Antarctic Drilling Program


Date of this Version



Published in Terra Antartica 2007, 14(3), 141-154. © Terra Antartica Publication 2007.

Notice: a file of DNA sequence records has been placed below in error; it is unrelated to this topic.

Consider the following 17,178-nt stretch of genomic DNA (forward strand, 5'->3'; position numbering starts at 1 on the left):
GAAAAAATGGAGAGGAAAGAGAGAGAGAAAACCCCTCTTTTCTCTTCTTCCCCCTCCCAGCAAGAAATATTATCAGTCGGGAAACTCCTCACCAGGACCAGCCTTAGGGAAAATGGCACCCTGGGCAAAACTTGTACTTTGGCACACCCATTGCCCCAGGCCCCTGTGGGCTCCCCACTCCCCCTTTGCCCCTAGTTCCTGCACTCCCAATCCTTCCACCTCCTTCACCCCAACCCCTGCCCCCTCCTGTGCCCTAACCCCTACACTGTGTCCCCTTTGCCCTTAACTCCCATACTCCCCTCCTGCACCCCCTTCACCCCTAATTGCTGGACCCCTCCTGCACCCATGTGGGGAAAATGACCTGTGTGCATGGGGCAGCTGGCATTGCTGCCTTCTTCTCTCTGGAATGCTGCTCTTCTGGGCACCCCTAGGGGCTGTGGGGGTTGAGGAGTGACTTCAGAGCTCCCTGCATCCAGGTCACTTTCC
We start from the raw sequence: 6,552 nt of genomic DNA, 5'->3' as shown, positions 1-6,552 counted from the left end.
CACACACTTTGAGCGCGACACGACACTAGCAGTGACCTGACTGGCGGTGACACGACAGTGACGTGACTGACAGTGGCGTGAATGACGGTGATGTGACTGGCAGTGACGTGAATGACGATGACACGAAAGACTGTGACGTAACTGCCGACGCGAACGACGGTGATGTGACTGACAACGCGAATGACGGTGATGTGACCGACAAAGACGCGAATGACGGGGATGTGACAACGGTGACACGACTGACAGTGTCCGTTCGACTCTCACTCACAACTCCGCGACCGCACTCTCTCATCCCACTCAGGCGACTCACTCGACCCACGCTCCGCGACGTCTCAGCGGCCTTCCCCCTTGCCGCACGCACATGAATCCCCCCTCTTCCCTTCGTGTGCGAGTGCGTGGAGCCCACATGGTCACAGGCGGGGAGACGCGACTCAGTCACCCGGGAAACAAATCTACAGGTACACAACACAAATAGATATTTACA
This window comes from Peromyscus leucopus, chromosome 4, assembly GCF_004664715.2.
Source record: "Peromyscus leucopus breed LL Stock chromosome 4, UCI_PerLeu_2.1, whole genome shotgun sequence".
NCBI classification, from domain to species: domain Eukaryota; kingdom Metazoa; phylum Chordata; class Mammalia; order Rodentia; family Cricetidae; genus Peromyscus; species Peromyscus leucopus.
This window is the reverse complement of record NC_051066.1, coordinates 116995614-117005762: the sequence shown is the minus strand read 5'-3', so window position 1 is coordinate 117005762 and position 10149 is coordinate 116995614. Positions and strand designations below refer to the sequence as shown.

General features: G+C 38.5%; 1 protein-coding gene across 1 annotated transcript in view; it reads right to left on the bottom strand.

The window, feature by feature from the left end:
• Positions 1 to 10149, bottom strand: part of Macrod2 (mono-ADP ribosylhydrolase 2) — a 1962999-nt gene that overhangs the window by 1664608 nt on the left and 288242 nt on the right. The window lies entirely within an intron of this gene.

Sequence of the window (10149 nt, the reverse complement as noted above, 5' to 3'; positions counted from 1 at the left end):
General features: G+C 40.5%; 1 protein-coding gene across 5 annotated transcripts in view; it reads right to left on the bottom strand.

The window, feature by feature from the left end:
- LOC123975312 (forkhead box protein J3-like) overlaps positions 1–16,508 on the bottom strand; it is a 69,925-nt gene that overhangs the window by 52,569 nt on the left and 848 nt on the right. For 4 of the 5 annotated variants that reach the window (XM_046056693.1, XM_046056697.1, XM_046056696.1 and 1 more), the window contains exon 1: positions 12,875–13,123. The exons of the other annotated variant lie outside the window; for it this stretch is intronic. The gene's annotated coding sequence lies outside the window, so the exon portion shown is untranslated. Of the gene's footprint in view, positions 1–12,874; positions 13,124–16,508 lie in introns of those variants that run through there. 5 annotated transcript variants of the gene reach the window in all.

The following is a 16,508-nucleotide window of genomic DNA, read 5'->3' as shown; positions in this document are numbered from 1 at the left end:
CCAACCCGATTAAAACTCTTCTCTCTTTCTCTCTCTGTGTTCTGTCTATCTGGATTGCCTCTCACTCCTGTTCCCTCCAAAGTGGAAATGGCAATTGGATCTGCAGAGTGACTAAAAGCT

Prior to rotary coring, a range of soft-sediment coring tools were deployed to recover the sediment-water interface and the upper few metres of strata, whose integrity was threatened by embedment of the sea riser for drilling of the ANDRILL (AND)-1A/1B holes. These coring options included (1) a sediment gravity corer deployed through the ice-shelf hole, and (2) a push corer deployed through the sea riser suspended a few metres above the seabed. Within the AND-1A hole (during an attempt at sea-riser embedment) an extended-nose corer was advanced in front of the sea riser with limited success. The hydraulic piston corer was not deployed as a consequence of the firmness of the Last Glacial Maximum (LGM) diamicton and the occurrence of outsized clasts that could damage the drill string and compromise the deeper coring options. Successive attempts at gravity and push coring recovered 12 cores up to a maximum of 1.56 metres below sea-floor (mbsf). The longest core was dedicated to sampling for microbial life and pore-water geochemical studies which were expected to show the greatest gradients in the upper few metres of the sediment column. All cores sampled Holocene sub-iceshelf sediments above the LGM diamicton, and displayed a similar stratigraphy to a previously obtained site survey core, 250 m to the southeast (McKay et al., in press), with an unconsolidated diamicton passing upwards into muddy sub-ice-shelf facies. The sediment cores record the retreat of the grounding line through the region about 10 000 years ago and a transition from grounding line proximal, through sub-ice-shelf to calving-line proximal environments.